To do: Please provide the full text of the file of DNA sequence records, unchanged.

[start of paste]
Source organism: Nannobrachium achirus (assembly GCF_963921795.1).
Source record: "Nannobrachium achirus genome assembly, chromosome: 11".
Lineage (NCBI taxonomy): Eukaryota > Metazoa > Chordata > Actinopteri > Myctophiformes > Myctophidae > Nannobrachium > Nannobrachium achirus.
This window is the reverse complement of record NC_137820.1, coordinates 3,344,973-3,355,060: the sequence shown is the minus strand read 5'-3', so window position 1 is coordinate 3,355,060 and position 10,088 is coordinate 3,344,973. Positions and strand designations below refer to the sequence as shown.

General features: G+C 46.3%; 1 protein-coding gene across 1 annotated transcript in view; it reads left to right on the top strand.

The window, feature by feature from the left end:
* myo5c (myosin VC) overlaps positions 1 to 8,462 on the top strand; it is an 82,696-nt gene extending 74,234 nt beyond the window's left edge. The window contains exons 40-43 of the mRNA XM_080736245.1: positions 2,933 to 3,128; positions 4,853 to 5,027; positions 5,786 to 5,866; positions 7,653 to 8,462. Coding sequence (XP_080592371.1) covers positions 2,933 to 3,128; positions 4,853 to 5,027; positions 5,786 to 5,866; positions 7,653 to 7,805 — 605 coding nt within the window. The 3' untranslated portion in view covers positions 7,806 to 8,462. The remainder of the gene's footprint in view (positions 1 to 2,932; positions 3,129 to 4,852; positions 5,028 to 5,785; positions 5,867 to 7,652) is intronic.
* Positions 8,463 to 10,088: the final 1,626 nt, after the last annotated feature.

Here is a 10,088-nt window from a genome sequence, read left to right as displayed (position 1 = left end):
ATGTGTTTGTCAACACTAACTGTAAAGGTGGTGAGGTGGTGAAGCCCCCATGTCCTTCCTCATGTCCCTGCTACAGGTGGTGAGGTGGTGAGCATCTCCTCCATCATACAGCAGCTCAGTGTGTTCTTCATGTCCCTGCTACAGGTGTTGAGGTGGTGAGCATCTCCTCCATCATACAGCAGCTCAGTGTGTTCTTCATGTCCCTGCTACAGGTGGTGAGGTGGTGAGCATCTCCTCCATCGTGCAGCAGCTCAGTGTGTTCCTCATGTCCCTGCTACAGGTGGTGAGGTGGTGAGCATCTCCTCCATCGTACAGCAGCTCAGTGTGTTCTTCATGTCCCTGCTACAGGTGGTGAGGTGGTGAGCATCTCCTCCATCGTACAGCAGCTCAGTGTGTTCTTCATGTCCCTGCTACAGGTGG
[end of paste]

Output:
Source organism: Nannobrachium achirus (assembly GCF_963921795.1).
Source record: "Nannobrachium achirus genome assembly, chromosome: 11".
Lineage (NCBI taxonomy): Eukaryota > Metazoa > Chordata > Actinopteri > Myctophiformes > Myctophidae > Nannobrachium > Nannobrachium achirus.
This window is the reverse complement of record NC_137820.1, coordinates 3,344,973-3,355,060: the sequence shown is the minus strand read 5'-3', so window position 1 is coordinate 3,355,060 and position 10,088 is coordinate 3,344,973. Positions and strand designations below refer to the sequence as shown.

General features: G+C 46.3%; 1 protein-coding gene across 1 annotated transcript in view; it reads left to right on the top strand.

The window, feature by feature from the left end:
* myo5c (myosin VC) overlaps positions 1 to 8,462 on the top strand; it is an 82,696-nt gene extending 74,234 nt beyond the window's left edge. The window contains exons 40-43 of the mRNA XM_080736245.1: positions 2,933 to 3,128; positions 4,853 to 5,027; positions 5,786 to 5,866; positions 7,653 to 8,462. Coding sequence (XP_080592371.1) covers positions 2,933 to 3,128; positions 4,853 to 5,027; positions 5,786 to 5,866; positions 7,653 to 7,805 — 605 coding nt within the window. The 3' untranslated portion in view covers positions 7,806 to 8,462. The remainder of the gene's footprint in view (positions 1 to 2,932; positions 3,129 to 4,852; positions 5,028 to 5,785; positions 5,867 to 7,652) is intronic.
* Positions 8,463 to 10,088: the final 1,626 nt, after the last annotated feature.

Here is a 10,088-nt window from a genome sequence, read left to right as displayed (position 1 = left end):
ATGTGTTTGTCAACACTAACTGTAAAGGTGGTGAGGTGGTGAAGCCCCCATGTCCTTCCTCATGTCCCTGCTACAGGTGGTGAGGTGGTGAGCATCTCCTCCATCATACAGCAGCTCAGTGTGTTCTTCATGTCCCTGCTACAGGTGTTGAGGTGGTGAGCATCTCCTCCATCATACAGCAGCTCAGTGTGTTCTTCATGTCCCTGCTACAGGTGGTGAGGTGGTGAGCATCTCCTCCATCGTGCAGCAGCTCAGTGTGTTCCTCATGTCCCTGCTACAGGTGGTGAGGTGGTGAGCATCTCCTCCATCGTACAGCAGCTCAGTGTGTTCTTCATGTCCCTGCTACAGGTGGTGAGGTGGTGAGCATCTCCTCCATCGTACAGCAGCTCAGTGTGTTCTTCATGTCCCTGCTACAGGTGG